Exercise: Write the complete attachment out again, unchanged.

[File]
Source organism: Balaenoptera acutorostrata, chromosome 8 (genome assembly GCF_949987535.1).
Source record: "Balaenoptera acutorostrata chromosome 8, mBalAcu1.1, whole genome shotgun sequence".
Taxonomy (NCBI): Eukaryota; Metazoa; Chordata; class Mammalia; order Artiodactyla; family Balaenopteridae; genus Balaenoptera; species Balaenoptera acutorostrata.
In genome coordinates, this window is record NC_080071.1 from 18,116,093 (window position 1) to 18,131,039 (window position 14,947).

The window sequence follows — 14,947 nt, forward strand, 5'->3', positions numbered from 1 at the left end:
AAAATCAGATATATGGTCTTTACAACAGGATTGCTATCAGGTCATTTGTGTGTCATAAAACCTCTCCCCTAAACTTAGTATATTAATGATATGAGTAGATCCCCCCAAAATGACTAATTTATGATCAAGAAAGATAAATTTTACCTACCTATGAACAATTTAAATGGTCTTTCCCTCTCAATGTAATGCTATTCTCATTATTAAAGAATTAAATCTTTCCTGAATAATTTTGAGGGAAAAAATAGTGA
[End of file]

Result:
Source organism: Balaenoptera acutorostrata, chromosome 8 (genome assembly GCF_949987535.1).
Source record: "Balaenoptera acutorostrata chromosome 8, mBalAcu1.1, whole genome shotgun sequence".
Taxonomy (NCBI): Eukaryota; Metazoa; Chordata; class Mammalia; order Artiodactyla; family Balaenopteridae; genus Balaenoptera; species Balaenoptera acutorostrata.
In genome coordinates, this window is record NC_080071.1 from 18,116,093 (window position 1) to 18,131,039 (window position 14,947).

The window sequence follows — 14,947 nt, forward strand, 5'->3', positions numbered from 1 at the left end:
AAAATCAGATATATGGTCTTTACAACAGGATTGCTATCAGGTCATTTGTGTGTCATAAAACCTCTCCCCTAAACTTAGTATATTAATGATATGAGTAGATCCCCCCAAAATGACTAATTTATGATCAAGAAAGATAAATTTTACCTACCTATGAACAATTTAAATGGTCTTTCCCTCTCAATGTAATGCTATTCTCATTATTAAAGAATTAAATCTTTCCTGAATAATTTTGAGGGAAAAAATAGTGA